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Can the Durban Climate Talks Prevent 'Betrayal of all Humanity'?

The window of opportunity to deal with climate change in a sensible way is closing quickly. We have already reached 1°C of warming and the impacts are already being felt in the form of drought, heat waves and extreme precipitation.
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And so it begins.

The United Nations climate negotiations re-opened today in South Africa, and the gloves are off. With the echo of the opening gavel still reverberating in the Durban International Convention Center, acrimonious political differences are already playing out in the media.

Rumors about rich countries colluding to avoid taking on new legally-binding commitments before 2020 took a new turn yesterday, when the BBC reported that India and Brazil had defected to the other side, joining countries like the US, Japan and Russia who have been holding out against a new binding agreement.

AOSIS, the Association of Small Island States, reacted furiously: "It is a betrayal not just of small island nations, many of whom would be destined for extinction, but a betrayal of all humanity. There are no plausible technical, economic or legal impediments for not taking the actions required by science -- we need to act now!" These are strong words coming from diplomats schooled in pulling their punches, and rightly so.

Canada, duly playing its part as a climate criminal, has thrown its own Tar Sands oil on the fire. Environment Minister Peter Kent recently told the House of Commons that "Canada goes to Durban with a number of countries sharing the same objective, and that is to put Kyoto behind us." Canadian media reported yesterday that Canada will formally announce its withdrawal from the Kyoto Protocol next month under cover of Christmas holiday darkness. Kent's other mission in Durban? To defend Alberta's tar sands as an "ethical and reliable energy source." In other words, we should buy our poison from a nice country like Canada (let's just ignore this Kyoto withdrawal business) instead of a nasty country like Saudi Arabia.

Not that I would defend Saudi Arabia, which doesn't even pretend to be ethical when it shamelessly promotes its own self-interestas this recent headline attests: "Saudis Seek to Ensure Climate Talks Won't Hurt OPEC Oil Income."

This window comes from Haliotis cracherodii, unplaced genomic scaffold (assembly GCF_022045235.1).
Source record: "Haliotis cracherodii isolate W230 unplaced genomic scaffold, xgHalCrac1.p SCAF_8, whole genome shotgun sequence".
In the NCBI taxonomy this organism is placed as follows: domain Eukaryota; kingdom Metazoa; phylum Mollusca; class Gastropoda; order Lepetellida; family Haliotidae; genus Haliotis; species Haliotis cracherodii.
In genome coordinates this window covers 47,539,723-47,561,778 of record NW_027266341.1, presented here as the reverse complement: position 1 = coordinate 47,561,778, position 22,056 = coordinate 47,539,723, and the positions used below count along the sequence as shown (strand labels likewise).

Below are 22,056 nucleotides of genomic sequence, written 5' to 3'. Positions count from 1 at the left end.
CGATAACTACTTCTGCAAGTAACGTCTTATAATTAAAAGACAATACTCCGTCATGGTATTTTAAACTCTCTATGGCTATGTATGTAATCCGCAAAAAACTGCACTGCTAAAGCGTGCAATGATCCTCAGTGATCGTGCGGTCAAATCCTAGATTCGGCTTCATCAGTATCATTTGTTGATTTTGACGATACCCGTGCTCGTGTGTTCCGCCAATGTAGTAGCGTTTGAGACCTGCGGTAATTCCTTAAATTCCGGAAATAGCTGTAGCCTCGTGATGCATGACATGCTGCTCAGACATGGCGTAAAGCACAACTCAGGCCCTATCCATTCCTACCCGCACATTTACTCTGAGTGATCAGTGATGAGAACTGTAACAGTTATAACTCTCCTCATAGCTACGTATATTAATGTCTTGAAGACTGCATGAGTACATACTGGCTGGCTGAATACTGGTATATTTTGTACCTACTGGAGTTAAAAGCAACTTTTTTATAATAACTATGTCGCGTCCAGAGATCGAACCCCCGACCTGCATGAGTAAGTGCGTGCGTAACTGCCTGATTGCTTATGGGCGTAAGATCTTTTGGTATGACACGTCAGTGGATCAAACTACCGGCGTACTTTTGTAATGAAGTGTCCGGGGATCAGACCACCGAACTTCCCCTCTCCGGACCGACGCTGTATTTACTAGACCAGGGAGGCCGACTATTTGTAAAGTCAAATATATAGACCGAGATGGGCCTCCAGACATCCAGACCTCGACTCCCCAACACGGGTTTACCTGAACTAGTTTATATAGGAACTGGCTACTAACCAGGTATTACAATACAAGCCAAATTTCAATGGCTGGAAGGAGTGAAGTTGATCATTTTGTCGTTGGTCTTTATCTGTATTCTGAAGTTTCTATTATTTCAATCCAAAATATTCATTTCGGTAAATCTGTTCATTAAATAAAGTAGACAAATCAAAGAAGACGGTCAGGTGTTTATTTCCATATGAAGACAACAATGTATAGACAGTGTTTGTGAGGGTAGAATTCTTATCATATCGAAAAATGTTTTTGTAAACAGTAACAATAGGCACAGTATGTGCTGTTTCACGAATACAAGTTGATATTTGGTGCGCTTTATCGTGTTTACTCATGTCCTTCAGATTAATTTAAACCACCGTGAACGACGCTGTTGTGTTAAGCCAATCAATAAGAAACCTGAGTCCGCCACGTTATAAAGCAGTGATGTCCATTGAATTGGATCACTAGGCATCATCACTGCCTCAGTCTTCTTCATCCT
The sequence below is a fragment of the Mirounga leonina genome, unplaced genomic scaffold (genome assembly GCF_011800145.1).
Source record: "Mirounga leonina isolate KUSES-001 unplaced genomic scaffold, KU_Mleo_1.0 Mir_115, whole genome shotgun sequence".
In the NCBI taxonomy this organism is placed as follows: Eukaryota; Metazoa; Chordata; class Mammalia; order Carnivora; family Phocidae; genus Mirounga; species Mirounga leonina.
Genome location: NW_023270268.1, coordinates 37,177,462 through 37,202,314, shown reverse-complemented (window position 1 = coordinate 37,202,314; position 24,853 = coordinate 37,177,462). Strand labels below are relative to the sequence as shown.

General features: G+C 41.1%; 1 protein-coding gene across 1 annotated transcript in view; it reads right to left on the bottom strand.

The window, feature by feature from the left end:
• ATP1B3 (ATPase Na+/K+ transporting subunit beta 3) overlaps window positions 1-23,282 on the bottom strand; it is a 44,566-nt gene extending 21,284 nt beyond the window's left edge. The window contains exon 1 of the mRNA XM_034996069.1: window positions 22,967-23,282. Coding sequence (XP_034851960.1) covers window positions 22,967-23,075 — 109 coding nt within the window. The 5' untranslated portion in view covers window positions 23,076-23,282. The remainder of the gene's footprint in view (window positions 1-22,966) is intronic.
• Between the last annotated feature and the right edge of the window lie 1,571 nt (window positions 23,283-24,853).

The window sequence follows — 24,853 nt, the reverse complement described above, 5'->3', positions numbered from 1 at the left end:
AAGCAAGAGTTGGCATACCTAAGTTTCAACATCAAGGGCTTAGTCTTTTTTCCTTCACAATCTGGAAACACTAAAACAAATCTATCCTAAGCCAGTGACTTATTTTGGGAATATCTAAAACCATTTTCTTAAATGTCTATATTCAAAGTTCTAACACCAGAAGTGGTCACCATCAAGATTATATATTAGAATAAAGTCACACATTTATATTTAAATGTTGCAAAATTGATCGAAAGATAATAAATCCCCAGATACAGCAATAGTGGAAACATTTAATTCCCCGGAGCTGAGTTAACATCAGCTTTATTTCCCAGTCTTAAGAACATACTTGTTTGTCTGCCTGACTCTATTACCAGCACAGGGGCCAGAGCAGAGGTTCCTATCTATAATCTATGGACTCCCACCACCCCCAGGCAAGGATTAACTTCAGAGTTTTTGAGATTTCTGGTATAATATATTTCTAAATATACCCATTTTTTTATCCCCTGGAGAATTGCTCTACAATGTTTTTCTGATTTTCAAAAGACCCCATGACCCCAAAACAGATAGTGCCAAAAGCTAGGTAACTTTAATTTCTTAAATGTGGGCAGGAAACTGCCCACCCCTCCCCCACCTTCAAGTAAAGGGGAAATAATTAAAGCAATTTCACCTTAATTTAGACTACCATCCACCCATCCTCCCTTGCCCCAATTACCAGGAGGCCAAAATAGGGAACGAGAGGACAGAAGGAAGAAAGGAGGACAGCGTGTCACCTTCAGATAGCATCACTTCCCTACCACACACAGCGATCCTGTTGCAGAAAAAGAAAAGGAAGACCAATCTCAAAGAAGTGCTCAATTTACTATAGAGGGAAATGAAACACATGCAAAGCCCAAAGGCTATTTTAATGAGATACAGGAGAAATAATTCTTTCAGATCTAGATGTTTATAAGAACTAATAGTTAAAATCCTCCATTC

"Saudi Arabia, OPEC's largest crude producer, will seek to ensure climate talks starting next week in Durban, South Africa, won't unfairly limit the exporter group's income, the kingdom's envoy to the negotiations said."

But we've come to expect it from these countries. The UK, on the other hand, has prided itself on being a leader in the climate negotiations. Just last week, Energy Secretary Chris Huhne passionately defended the need for a legally binding international agreement, standing up to advisers and other governments who prefer a weak outcome in Durban. But now it turns out that the British government has been giving secret support to Canada's campaign to stop the EU from classifying tar sands as a disproportionately major source of greenhouse gas emissions, which would deter European suppliers from buying the stuff.

2011-11-28-paulandturbine.jpgThe window of opportunity to deal with climate change in a sensible way is closing quickly. We have already reached 1°C of warming and the impacts are already being felt in the form of drought, heat waves and extreme precipitation. Scientists tell us we should aim to limit the planet's warming to 1.5°-2° but we are currently on a pathway to a 3°-6° world. The difference between these numbers may sound small, but nothing could be further from the truth. Think of it like an earthquake. The difference between quakes of magnitude 5 and 8, in terms of damage and lost lives, tend to be enormous. We need to change course quickly.

What we need in Durban are heroes. Fortunately, they are there in abundance, for example:

  • AOSIS countries, which are speaking out on behalf of the vulnerable, and demanding legally binding commitments now, not in 2020;
  • Cartagena Dialogue countries such as the Maldives, Denmark, Sweden, Costa Rica, Colombia, Malawi and Samoa which have begun the transition to a low-carbon future, and which lead by example in the negotiations;
  • People like Achim Steiner and Christiana Figueres who refuse to countenance arguments that business will save the day without legally binding commitments from governments; and
  • Civil society organizations which are working overtime to deliver messages of hope and faith that governments will rise to the challenge.

Those are just a few on my list, how about yours?